NYT has this article up today on Kraft’s CEO and her successful track record in the past. That comes amid the story of Kraft’s rejected bid for chocolate-maker Cadbury. Knowing more about Irene Rosenfeld surely doesn’t significantly improve chances of a successful bid, but it does make others hopeful that eventually this will go through.
The coming battle will certainly test Ms. Rosenfeld’s leadership of the company she took over in 2006, vowing to revive sluggish sales of its brands, which include Oreo cookies, Oscar Mayer lunch meats and Velveeta cheese.
Ms. Rosenfeld, who declined to be interviewed for this article, began working for Kraft in the early 1980s. She soon became a marketing manager with responsibility for Kool Aid and helped increase sales, in part by changing television ads aimed at children that featured a rock and roll soundtrack. She had similar success with Jell-O and was later made head of Kraft’s Canadian and then North American divisions.
But she left the company abruptly in 2003. In 2004 she was hired to be chief executive of PepsiCo’s Frito-Lay division. But two years later she returned to Kraft, this time as chief executive. She was named chairman in 2007 and now holds both posts.
With a rejected bid, others are expecting two alternatives to this M&A activity: either Kraft will pay more, above the 34% premium that was to be given for Cadbury shareholders or other confectionary makers would enter the bidding war. Names suggested are Hershey and Nestle. Two pieces from the Wall Street Journal’s Deal Journal blog weighed in on the issue. The first argued that Rosenfeld shouldn’t pay more than what she offered but the author also believed this is just what might happen. That said, another Journal blogger believes Hershey just isn’t likely to happen. For several reasons.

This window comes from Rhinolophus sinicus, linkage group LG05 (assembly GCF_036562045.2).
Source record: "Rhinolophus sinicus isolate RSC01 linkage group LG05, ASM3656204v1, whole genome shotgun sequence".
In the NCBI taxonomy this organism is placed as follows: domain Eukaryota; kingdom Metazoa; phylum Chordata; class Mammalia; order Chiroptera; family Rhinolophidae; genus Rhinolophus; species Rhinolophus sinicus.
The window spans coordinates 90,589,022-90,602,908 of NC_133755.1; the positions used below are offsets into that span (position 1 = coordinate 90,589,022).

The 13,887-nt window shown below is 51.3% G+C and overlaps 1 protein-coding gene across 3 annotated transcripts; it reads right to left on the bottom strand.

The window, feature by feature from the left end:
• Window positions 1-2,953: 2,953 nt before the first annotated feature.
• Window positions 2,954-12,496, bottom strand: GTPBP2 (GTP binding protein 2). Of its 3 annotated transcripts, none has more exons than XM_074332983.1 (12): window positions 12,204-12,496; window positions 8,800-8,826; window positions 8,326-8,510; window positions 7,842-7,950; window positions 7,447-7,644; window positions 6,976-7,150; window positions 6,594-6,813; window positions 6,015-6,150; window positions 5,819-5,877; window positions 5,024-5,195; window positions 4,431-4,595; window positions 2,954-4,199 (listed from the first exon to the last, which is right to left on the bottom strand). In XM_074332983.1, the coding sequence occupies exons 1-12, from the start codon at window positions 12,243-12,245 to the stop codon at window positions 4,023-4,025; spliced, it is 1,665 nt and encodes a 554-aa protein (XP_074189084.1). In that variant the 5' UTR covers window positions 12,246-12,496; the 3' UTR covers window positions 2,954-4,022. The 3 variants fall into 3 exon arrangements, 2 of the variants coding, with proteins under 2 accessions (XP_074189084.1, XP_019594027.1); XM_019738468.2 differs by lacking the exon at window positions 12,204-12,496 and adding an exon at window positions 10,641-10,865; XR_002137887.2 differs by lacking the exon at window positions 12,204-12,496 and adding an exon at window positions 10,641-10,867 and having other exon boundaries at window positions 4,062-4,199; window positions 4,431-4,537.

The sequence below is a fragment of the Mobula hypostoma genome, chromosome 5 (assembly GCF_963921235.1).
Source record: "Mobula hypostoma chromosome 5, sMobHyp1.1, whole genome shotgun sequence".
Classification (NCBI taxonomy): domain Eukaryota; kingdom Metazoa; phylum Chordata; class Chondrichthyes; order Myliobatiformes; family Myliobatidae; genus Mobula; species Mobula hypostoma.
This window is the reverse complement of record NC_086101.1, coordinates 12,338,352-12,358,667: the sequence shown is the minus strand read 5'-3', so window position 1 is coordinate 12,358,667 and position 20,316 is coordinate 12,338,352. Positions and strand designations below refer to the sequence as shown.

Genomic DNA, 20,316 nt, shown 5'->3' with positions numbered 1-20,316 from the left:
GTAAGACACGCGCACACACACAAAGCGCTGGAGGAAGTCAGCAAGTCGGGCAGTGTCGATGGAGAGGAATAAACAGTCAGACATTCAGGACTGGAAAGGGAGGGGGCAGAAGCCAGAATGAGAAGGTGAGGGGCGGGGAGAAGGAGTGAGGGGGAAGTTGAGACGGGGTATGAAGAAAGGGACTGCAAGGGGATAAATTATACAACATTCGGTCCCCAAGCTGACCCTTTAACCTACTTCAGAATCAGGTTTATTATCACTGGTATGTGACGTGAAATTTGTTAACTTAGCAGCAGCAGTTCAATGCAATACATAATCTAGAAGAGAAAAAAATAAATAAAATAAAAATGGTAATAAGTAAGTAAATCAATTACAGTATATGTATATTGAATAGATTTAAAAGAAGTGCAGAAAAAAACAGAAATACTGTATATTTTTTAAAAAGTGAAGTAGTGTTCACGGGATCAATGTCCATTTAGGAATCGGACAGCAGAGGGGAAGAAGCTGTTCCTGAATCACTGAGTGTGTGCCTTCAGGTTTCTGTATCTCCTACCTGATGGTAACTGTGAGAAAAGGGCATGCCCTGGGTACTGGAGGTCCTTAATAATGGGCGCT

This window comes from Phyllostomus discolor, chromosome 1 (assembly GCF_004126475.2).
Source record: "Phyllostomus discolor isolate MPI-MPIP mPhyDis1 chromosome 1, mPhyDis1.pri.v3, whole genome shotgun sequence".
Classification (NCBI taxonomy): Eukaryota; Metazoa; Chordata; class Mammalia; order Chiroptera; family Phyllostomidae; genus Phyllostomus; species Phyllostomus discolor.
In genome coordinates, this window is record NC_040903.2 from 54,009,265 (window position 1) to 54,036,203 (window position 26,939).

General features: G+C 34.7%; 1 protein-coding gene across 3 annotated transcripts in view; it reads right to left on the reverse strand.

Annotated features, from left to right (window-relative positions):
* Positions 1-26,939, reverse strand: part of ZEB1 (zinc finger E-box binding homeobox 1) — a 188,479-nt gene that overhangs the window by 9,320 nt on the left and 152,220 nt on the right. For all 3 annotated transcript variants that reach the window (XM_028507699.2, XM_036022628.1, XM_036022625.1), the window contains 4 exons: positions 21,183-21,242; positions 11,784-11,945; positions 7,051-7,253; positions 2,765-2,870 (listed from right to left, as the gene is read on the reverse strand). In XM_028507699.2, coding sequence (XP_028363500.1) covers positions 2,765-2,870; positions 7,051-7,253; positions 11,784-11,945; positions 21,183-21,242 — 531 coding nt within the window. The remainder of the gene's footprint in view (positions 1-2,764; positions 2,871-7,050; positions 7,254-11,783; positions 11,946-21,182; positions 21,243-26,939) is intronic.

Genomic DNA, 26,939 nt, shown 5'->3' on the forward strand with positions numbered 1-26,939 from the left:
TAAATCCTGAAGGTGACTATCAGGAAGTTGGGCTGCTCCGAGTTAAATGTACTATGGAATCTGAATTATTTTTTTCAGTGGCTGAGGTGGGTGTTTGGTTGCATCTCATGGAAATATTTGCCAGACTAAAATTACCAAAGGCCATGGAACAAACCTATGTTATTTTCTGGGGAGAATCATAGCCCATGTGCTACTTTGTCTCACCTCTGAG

Do you want the aggravation of a prolonged fight over Cadbury? Do you want to be known as a CEO who couldn’t get the deal done?
And for what? To save Kraft shareholders an extra one or two billion dollars – monies that will be forgotten by the time the deal actually closes?
It’s hard to resist this thinking. It’s exactly why CEOs overpay all the time. But that doesn’t make it right.
So, Ms. Rosenfeld, consider this. You are the best buyer for Cadbury. You’ve offered Cadbury investors a big 34% premium. You’re paying a 13x EBITDA multiple which is in line with the comparable acquisitions of Pilsbury, Nabisco and Ralston Purina earlier this decade. Plus you’ll be adding jobs to the UK.
Why pay more?
Link to the post here.
The thing is, without higher premium to the bid, the Kraft-Cadbury transaction might just stall for as long as the Microsoft-Yahoo deal did. Without it, I don’t see Cadbury’s CEO giving in. And I’m not sure how Kraft walking away, which in itself is probably a remote possibility, would threaten the chocolate maker. So I think I agree with the author above. I believe Kraft will overpay. But if anything, it shouldn’t be at a much higher price. However, given the additional product line from Cadbury, Rosenfeld might just succumb to pressure.
Now, on why Hershey won’t be the winner, let alone a bidder:
The biggest obstacle is that the Hershey family trust, which controls 80% of the voting stake in the Pennsylvania chocolatier, isn’t likely to agree to any deal for Cadbury that would significantly dilute its stake.
To avoid the dilution issue, Hershey would likely have to offer more cash than stock. But where is Hershey going to find that cash? The company, which has a market value of $8.8 billion, would likely have to take on loads of debt to come up with enough cash to top Kraft’s offer. Kraft has a $39.2 billion market value.
Plus, combining two big chocolate-makers doesn’t quite make sense. Usually, the point of acquiring another company is diversification but the combination of Hershey/Nestle and Cadbury just doesn’t fulfill that. Moreover, it might attract regulatory/some sort of antitrust attack.
Go to the Hershey blog post here.